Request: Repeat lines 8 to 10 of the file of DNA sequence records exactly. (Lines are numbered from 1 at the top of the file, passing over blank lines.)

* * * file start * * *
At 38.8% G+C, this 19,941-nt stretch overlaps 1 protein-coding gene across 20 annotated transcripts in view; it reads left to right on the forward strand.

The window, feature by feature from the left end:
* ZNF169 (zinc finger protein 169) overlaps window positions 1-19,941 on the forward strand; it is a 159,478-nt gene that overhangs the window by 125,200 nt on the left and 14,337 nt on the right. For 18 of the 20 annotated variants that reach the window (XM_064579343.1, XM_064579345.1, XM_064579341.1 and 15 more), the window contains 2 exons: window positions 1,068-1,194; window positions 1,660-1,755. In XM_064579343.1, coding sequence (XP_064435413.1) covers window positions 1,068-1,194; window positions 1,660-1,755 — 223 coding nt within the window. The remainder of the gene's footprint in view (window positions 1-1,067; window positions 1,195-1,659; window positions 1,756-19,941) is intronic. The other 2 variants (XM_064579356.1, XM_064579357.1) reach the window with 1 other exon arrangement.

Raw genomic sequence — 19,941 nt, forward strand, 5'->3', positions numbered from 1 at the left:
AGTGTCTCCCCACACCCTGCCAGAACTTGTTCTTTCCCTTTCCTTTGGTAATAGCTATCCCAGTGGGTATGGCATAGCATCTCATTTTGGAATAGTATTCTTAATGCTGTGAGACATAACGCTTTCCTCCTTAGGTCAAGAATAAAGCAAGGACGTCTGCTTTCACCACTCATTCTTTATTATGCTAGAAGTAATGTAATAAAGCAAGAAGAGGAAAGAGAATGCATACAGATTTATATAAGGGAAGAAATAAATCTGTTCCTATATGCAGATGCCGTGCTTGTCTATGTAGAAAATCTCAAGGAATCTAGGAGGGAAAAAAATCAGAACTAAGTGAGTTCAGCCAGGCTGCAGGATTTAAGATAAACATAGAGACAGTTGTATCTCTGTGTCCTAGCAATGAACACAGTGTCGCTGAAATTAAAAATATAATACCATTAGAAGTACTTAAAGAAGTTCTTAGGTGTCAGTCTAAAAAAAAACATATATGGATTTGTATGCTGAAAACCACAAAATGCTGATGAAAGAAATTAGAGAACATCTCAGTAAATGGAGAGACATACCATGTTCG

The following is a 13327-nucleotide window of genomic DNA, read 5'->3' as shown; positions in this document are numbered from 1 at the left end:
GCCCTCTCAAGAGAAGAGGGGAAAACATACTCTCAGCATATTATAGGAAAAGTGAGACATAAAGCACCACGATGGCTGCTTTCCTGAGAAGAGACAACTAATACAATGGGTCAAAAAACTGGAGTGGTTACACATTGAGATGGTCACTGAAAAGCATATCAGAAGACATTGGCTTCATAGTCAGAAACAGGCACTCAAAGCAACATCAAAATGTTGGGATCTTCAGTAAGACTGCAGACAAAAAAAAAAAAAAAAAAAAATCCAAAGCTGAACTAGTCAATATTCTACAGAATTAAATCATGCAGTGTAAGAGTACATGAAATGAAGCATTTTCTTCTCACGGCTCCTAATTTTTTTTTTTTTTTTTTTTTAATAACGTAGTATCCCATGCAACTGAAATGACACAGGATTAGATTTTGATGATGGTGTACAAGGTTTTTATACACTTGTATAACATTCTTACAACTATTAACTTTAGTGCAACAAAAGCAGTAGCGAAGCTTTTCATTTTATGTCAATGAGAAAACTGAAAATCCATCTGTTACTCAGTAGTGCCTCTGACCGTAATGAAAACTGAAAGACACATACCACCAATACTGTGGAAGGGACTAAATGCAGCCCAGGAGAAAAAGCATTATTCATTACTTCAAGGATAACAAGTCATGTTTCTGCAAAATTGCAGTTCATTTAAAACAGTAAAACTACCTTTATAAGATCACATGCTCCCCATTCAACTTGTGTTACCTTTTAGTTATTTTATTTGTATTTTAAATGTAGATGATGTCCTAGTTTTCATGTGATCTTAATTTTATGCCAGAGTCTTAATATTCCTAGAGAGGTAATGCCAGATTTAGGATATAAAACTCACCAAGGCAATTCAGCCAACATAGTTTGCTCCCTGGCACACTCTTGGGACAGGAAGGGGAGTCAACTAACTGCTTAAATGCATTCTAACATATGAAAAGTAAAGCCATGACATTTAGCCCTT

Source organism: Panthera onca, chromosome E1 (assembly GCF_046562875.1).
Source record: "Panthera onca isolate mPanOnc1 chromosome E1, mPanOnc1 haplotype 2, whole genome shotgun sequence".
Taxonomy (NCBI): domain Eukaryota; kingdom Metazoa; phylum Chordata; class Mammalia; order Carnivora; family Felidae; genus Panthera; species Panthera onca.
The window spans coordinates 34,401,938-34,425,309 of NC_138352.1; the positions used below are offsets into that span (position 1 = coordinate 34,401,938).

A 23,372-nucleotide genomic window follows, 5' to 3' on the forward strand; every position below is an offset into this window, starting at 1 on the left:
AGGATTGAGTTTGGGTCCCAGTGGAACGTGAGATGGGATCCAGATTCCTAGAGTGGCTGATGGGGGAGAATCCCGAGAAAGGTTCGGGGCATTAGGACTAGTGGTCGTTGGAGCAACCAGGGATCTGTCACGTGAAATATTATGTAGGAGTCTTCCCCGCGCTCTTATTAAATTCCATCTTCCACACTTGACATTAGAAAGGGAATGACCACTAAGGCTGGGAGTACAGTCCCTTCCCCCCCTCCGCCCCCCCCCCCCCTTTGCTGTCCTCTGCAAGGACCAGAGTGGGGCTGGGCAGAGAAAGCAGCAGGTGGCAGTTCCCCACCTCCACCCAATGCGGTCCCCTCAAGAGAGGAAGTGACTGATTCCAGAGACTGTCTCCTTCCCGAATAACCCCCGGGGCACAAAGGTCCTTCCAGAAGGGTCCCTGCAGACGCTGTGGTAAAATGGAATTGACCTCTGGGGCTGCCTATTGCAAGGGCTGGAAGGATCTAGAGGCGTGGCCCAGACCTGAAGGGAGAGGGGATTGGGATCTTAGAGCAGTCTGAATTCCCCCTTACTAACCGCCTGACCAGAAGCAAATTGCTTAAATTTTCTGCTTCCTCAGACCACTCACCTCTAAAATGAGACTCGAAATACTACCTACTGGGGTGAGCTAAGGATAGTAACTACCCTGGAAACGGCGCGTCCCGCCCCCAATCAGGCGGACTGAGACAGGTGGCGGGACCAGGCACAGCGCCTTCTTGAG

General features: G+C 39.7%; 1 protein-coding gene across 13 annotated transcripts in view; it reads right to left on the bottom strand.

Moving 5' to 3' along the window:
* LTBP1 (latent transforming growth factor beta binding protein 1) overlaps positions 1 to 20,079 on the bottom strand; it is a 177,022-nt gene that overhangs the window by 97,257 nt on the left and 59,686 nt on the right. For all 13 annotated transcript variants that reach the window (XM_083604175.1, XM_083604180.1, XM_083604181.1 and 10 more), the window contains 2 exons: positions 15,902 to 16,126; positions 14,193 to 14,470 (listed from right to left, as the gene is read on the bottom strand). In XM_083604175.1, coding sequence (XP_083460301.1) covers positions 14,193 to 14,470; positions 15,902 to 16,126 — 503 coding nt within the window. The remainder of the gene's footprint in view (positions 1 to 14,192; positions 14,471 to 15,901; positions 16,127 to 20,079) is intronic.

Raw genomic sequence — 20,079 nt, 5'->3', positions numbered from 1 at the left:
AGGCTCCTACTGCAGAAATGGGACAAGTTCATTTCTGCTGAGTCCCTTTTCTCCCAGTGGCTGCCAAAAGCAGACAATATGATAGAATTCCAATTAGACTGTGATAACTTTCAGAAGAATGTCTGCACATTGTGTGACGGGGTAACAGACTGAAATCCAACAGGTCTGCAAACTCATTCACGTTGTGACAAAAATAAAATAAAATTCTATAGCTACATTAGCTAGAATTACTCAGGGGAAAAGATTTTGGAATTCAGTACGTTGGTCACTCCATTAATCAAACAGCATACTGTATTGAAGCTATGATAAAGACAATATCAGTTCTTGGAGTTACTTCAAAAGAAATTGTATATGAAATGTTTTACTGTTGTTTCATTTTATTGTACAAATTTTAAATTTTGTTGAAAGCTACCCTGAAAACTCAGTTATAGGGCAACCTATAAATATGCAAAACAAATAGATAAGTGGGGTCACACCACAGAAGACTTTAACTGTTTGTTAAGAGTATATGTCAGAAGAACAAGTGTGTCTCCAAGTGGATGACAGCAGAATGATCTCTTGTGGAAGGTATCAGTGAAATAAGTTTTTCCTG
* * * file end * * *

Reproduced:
Source organism: Panthera onca, chromosome E1 (assembly GCF_046562875.1).
Source record: "Panthera onca isolate mPanOnc1 chromosome E1, mPanOnc1 haplotype 2, whole genome shotgun sequence".
Taxonomy (NCBI): domain Eukaryota; kingdom Metazoa; phylum Chordata; class Mammalia; order Carnivora; family Felidae; genus Panthera; species Panthera onca.